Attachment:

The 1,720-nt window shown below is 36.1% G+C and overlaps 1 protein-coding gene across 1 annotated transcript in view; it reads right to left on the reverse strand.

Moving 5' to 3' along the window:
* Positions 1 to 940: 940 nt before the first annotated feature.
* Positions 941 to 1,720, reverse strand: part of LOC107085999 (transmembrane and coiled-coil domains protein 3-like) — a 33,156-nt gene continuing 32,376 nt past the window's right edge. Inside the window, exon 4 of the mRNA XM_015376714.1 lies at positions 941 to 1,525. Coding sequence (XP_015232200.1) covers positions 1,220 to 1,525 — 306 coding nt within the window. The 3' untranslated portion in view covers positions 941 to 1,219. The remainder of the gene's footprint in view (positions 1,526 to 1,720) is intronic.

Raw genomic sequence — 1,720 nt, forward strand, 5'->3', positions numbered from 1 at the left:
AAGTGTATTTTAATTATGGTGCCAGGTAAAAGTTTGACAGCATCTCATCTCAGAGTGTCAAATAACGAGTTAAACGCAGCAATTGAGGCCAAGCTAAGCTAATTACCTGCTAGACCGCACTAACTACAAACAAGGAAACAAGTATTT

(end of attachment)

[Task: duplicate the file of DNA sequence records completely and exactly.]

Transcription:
The 1,720-nt window shown below is 36.1% G+C and overlaps 1 protein-coding gene across 1 annotated transcript in view; it reads right to left on the reverse strand.

Moving 5' to 3' along the window:
* Positions 1 to 940: 940 nt before the first annotated feature.
* Positions 941 to 1,720, reverse strand: part of LOC107085999 (transmembrane and coiled-coil domains protein 3-like) — a 33,156-nt gene continuing 32,376 nt past the window's right edge. Inside the window, exon 4 of the mRNA XM_015376714.1 lies at positions 941 to 1,525. Coding sequence (XP_015232200.1) covers positions 1,220 to 1,525 — 306 coding nt within the window. The 3' untranslated portion in view covers positions 941 to 1,219. The remainder of the gene's footprint in view (positions 1,526 to 1,720) is intronic.

Raw genomic sequence — 1,720 nt, forward strand, 5'->3', positions numbered from 1 at the left:
AAGTGTATTTTAATTATGGTGCCAGGTAAAAGTTTGACAGCATCTCATCTCAGAGTGTCAAATAACGAGTTAAACGCAGCAATTGAGGCCAAGCTAAGCTAATTACCTGCTAGACCGCACTAACTACAAACAAGGAAACAAGTATTT